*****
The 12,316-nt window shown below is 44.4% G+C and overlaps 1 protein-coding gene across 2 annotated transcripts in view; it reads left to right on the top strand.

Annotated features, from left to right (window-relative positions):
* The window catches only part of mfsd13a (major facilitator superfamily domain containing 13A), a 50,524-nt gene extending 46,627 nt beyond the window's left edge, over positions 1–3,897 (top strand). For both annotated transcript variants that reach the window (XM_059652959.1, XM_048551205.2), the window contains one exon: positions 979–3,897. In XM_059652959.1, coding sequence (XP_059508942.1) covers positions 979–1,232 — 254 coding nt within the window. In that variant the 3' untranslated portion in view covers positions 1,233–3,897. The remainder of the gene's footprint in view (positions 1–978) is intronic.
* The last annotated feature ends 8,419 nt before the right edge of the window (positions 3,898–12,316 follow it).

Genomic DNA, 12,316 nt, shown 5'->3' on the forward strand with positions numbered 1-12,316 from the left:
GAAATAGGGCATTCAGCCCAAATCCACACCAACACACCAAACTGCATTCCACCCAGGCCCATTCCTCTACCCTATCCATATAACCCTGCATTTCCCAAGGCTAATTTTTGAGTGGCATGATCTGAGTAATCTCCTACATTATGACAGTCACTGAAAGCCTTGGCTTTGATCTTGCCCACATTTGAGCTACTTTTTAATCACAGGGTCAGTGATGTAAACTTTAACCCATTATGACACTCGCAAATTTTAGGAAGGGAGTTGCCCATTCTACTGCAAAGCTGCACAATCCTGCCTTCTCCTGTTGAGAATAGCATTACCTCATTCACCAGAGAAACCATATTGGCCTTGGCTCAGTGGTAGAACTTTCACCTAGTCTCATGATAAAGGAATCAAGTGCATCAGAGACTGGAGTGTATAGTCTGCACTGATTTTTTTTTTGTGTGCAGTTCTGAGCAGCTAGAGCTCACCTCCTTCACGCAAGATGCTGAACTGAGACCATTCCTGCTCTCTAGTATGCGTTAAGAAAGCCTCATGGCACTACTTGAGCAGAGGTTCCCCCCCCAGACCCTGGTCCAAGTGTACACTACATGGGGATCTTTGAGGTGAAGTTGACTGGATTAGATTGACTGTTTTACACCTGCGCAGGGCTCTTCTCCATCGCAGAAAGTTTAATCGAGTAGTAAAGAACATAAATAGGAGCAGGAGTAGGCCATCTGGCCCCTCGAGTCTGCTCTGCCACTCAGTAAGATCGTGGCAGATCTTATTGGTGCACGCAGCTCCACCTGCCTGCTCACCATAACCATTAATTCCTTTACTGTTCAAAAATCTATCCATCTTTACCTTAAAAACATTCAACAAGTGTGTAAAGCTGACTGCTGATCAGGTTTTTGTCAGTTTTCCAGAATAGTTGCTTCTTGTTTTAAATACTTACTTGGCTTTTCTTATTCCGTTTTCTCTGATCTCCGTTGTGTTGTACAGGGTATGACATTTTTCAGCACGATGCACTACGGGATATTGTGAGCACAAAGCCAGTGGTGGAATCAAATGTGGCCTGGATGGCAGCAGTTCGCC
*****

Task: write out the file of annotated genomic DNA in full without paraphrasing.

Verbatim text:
The 12,316-nt window shown below is 44.4% G+C and overlaps 1 protein-coding gene across 2 annotated transcripts in view; it reads left to right on the top strand.

Annotated features, from left to right (window-relative positions):
* The window catches only part of mfsd13a (major facilitator superfamily domain containing 13A), a 50,524-nt gene extending 46,627 nt beyond the window's left edge, over positions 1–3,897 (top strand). For both annotated transcript variants that reach the window (XM_059652959.1, XM_048551205.2), the window contains one exon: positions 979–3,897. In XM_059652959.1, coding sequence (XP_059508942.1) covers positions 979–1,232 — 254 coding nt within the window. In that variant the 3' untranslated portion in view covers positions 1,233–3,897. The remainder of the gene's footprint in view (positions 1–978) is intronic.
* The last annotated feature ends 8,419 nt before the right edge of the window (positions 3,898–12,316 follow it).

Genomic DNA, 12,316 nt, shown 5'->3' on the forward strand with positions numbered 1-12,316 from the left:
GAAATAGGGCATTCAGCCCAAATCCACACCAACACACCAAACTGCATTCCACCCAGGCCCATTCCTCTACCCTATCCATATAACCCTGCATTTCCCAAGGCTAATTTTTGAGTGGCATGATCTGAGTAATCTCCTACATTATGACAGTCACTGAAAGCCTTGGCTTTGATCTTGCCCACATTTGAGCTACTTTTTAATCACAGGGTCAGTGATGTAAACTTTAACCCATTATGACACTCGCAAATTTTAGGAAGGGAGTTGCCCATTCTACTGCAAAGCTGCACAATCCTGCCTTCTCCTGTTGAGAATAGCATTACCTCATTCACCAGAGAAACCATATTGGCCTTGGCTCAGTGGTAGAACTTTCACCTAGTCTCATGATAAAGGAATCAAGTGCATCAGAGACTGGAGTGTATAGTCTGCACTGATTTTTTTTTTGTGTGCAGTTCTGAGCAGCTAGAGCTCACCTCCTTCACGCAAGATGCTGAACTGAGACCATTCCTGCTCTCTAGTATGCGTTAAGAAAGCCTCATGGCACTACTTGAGCAGAGGTTCCCCCCCCAGACCCTGGTCCAAGTGTACACTACATGGGGATCTTTGAGGTGAAGTTGACTGGATTAGATTGACTGTTTTACACCTGCGCAGGGCTCTTCTCCATCGCAGAAAGTTTAATCGAGTAGTAAAGAACATAAATAGGAGCAGGAGTAGGCCATCTGGCCCCTCGAGTCTGCTCTGCCACTCAGTAAGATCGTGGCAGATCTTATTGGTGCACGCAGCTCCACCTGCCTGCTCACCATAACCATTAATTCCTTTACTGTTCAAAAATCTATCCATCTTTACCTTAAAAACATTCAACAAGTGTGTAAAGCTGACTGCTGATCAGGTTTTTGTCAGTTTTCCAGAATAGTTGCTTCTTGTTTTAAATACTTACTTGGCTTTTCTTATTCCGTTTTCTCTGATCTCCGTTGTGTTGTACAGGGTATGACATTTTTCAGCACGATGCACTACGGGATATTGTGAGCACAAAGCCAGTGGTGGAATCAAATGTGGCCTGGATGGCAGCAGTTCGCC